Your favorite health food store has plenty of supplements. But trying to figure out which nutrient is the best—decoding them—can be tricky. Here is a codebook for three of the most widely used and most important natural ingredients.
Vitamin: Vitamin C
What it is: Vitamin C is a water-soluble vitamin, and is mostly associated with boosting the immune system.
Where it comes from: Vitamin C is found in many sources, including oranges, kiwis, limes, rose hips, and acerola fruits.
Main use: Our bodies require vitamin C, but we can’t make it on our own—we must get it from dietary sources. And even though it is often considered a cold and flu fighter, vitamin C does a lot more. Vitamin C also promotes wound healing and skin repair, proper iron absorption for better energy, and prevents hardening of the arteries. Vitamin C is most famous for stopping scurvy, a deficiency disease marked by fatigue, muscle failure, dental cavities, and gingivitis, and if not stopped in time, death. British sailors in the 1750s, suffering from scurvy, recovered after citrus fruits were added to their diets.
Even though it’s tempting to think that vitamin C deficiency is a thing of the past, it isn’t. People with diets low in fruits and vegetables, older individuals, and people with alcohol dependency may be especially prone to this problem.
Typical dosage level: 200 mg to 2000 mg daily
What it is: Zinc is an essential mineral for the immune system, mental well-being, muscle healing, and prostate health.
Where it comes from: Beef, turkey, pumpkin seeds, cashews, lentils, and quinoa are all food sources of zinc.
Main use: Zinc interacts with at least 300 different enzymes and reactions in the body, so it is critical. It helps heal tears in muscles, ligaments, and tendons, and keeps your immune system running strong by bolstering white blood cell activity. In one study, zinc reduced the duration of cold symptoms by 42 percent compared to a placebo—but those results were seen in the first 24 hours of a cold, so it’s important to get zinc on board right away if you start feeling ill.
In men, zinc concentrations are highest in the prostate, where it helps maintain the organ’s structure and protects sperm count and viability. It also acts as an antibacterial against urinary infections, defends against carcinogens, and maintains normal androgen metabolism and hormonal balance.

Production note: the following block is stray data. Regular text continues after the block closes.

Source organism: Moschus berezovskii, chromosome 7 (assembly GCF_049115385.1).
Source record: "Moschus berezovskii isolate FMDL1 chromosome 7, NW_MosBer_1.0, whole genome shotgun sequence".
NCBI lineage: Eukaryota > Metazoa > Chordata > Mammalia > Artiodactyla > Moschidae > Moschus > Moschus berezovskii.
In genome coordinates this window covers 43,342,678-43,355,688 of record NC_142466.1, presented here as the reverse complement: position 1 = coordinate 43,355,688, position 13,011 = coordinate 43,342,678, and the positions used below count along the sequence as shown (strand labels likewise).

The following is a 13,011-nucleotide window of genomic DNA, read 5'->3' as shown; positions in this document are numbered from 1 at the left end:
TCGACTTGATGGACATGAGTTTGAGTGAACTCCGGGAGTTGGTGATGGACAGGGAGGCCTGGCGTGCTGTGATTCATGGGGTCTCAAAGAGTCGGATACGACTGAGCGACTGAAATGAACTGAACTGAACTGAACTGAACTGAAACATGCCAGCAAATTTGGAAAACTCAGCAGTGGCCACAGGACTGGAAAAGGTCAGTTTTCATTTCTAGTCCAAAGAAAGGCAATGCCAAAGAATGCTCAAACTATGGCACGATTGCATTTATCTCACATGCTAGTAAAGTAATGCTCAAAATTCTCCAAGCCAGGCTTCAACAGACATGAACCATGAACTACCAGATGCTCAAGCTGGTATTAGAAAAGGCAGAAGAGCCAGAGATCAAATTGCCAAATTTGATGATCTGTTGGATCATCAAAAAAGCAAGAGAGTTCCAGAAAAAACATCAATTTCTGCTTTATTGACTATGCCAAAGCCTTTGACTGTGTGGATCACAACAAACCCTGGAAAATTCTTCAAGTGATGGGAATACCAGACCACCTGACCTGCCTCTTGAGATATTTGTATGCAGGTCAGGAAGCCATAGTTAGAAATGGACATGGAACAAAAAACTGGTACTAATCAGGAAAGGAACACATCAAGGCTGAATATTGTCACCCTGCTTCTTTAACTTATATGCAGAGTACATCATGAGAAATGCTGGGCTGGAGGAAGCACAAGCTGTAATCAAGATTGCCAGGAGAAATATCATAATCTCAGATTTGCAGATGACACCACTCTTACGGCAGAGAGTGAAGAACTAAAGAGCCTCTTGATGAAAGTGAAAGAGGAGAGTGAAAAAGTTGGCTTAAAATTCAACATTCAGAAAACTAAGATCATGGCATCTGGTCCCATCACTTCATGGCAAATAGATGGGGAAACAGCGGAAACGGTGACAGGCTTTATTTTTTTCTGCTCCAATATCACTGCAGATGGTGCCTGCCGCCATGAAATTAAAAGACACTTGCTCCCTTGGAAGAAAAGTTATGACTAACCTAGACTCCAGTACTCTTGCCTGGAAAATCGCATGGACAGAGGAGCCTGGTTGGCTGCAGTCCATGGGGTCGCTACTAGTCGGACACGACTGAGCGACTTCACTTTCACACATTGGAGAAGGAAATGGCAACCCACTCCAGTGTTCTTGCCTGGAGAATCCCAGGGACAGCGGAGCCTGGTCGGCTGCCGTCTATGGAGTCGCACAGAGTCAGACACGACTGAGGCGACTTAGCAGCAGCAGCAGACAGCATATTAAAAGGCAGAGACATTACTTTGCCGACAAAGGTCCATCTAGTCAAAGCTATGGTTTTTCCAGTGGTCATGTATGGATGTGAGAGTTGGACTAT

Zinc deficiency has been linked to depression and anxiety disorders, so adding it to your regimen may help your life feel more balanced, productive, and enjoyable.
What to look for: The supplemental form of zinc that is best-utilized by the body is chelated to the amino acid glycine. This amino acid helps shepherd minerals through the intestinal wall, allowing them to be readily used by the body.
Typical dosage level: 7.5 to 15 mg daily
What it is: Echinacea is the name of the genus for many species of related plants. One of the best known is Echinacea purpurea, which is associated with immune defense. Another species, Echinacea angustifolia may be as effective as prescription drugs for anxiety relief.
Where it comes from: Echinacea from various species are found in North America, Europe, and throughout the northern hemisphere.
Main uses: For immune defense, Echinacea purpurea shortens cold and flu duration and relieves symptoms. An analysis of six clinical studies involving over 2,400 patients found that Echinacea purpurea cut the risk of a reinfection of respiratory illness by half. This analysis also found that echinacea reduced the incidence of pneumonia, tonsillitis, and ear infection.
For anxiety relief, a specific Echinacea angustifolia extract—EP107—developed at the Hungarian Academy of Sciences, has been shown in studies to have a relaxing effect in the brain similar to Valium or Librium, but without side effects. Compounds in this extract called alkamides affect cannabinoid receptors in the brain much like CBD, promoting a calm—but focused—state of mind. A clinical study found that in just three days anxiety levels were significantly lower in participants using the echinacea extract, and some noticed effects on the same day. These benefits remained stable for the duration of the clinical trial and even for two weeks following treatment.
What to look for: For immune defense, look for an Echinacea purpurea extract that is made from freshly pressed aerial parts of the plant, rather than the root, and contains compounds known by the unwieldy name of β-1,2-D-Fructofuranosides. Those key components help you get over a cold.
For anxiety relief, you need a root extract of Echinacea angustifolia (also called narrow-leaved coneflower) standardized for echinacoside and with a unique alkamide profile. The clinically studied extract is known as EP107.
Typical dosage level: For immune defense, up to 900 mg for the duration of the illness. For relief of ongoing anxiety, 20 mg to 40 mg twice daily. For occasional anxiety (giving a presentation at work, catching a flight) consider 20 mg to 40 mg about 30 minutes prior to the event.